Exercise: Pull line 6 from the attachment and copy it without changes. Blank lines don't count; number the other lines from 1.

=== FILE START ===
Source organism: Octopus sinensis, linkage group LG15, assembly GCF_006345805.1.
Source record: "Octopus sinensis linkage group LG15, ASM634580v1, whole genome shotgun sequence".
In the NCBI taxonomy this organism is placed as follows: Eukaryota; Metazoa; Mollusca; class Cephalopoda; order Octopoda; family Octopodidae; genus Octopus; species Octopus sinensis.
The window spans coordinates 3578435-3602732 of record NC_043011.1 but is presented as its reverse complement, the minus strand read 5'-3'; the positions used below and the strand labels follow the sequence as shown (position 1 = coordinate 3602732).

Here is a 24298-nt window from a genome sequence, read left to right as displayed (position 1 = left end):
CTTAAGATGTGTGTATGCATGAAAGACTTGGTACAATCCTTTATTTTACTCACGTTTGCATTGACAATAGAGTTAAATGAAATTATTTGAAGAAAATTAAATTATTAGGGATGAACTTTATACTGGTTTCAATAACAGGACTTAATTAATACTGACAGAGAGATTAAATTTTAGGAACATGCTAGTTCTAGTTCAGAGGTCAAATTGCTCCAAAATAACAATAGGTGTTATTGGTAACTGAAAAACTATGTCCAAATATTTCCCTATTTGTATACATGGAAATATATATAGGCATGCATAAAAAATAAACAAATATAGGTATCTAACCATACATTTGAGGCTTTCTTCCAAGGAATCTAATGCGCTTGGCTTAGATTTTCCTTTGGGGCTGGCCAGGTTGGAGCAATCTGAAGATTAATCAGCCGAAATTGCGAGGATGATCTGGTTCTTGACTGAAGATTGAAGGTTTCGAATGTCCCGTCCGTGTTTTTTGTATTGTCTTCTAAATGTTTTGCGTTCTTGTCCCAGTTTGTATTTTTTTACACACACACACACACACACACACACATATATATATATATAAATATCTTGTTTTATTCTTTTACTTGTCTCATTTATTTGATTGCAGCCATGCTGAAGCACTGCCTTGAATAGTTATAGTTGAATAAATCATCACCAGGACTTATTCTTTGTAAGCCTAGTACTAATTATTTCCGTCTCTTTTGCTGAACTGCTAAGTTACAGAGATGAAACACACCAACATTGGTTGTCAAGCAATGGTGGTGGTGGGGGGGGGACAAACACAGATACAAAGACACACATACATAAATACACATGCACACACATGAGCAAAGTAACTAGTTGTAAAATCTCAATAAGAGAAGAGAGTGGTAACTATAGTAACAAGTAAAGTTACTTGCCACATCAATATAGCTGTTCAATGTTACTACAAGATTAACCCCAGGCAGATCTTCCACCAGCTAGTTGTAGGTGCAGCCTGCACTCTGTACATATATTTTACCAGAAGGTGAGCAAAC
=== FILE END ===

CTTAAGATGTGTGTATGCATGAAAGACTTGGTACAATCCTTTATTTTACTCACGTTTGCATTGACAATAGAGTTAAATGAAATTATTTGAAGAAAATTAAATTATTAGGGATGAACTTTATACTGGTTTCAATAACAGGACTTAATTAATACTGACAGAGAGATTAAATTTTAGGAACATGCTAGTTCTAGTTCAGAGGTCAAATTGCTCCAAAATAACAATAGGTGTTATTGGTAACTGAAAAACTATGTCCAAATATTTCCCTATTTGTATACATGGAAATATATATAGGCATGCATAAAAAATAAACAAATATAGGTATCTAACCATACATTTGAGGCTTTCTTCCAAGGAATCTAATGCGCTTGGCTTAGATTTTCCTTTGGGGCTGGCCAGGTTGGAGCAATCTGAAGATTAATCAGCCGAAATTGCGAGGATGATCTGGTTCTTGACTGAAGATTGAAGGTTTCGAATGTCCCGTCCGTGTTTTTTGTATTGTCTTCTAAATGTTTTGCGTTCTTGTCCCAGTTTGTATTTTTTTACACACACACACACACACACACACACATATATATATATATAAATATCTTGTTTTATTCTTTTACTTGTCTCATTTATTTGATTGCAGCCATGCTGAAGCACTGCCTTGAATAGTTATAGTTGAATAAATCATCACCAGGACTTATTCTTTGTAAGCCTAGTACTAATTATTTCCGTCTCTTTTGCTGAACTGCTAAGTTACAGAGATGAAACACACCAACATTGGTTGTCAAGCAATGGTGGTGGTGGGGGGGGGACAAACACAGATACAAAGACACACATACATAAATACACATGCACACACATGAGCAAAGTAACTAGTTGTAAAATCTCAATAAGAGAAGAGAGTGGTAACTATAGTAACAAGTAAAGTTACTTGCCACATCAATATAGCTGTTCAATGTTACTACAAGATTAACCCCAGGCAGATCTTCCACCAGCTAGTTGTAGGTGCAGCCTGCACTCTGTACATATATTTTACCAGAAGGTGAGCAAAC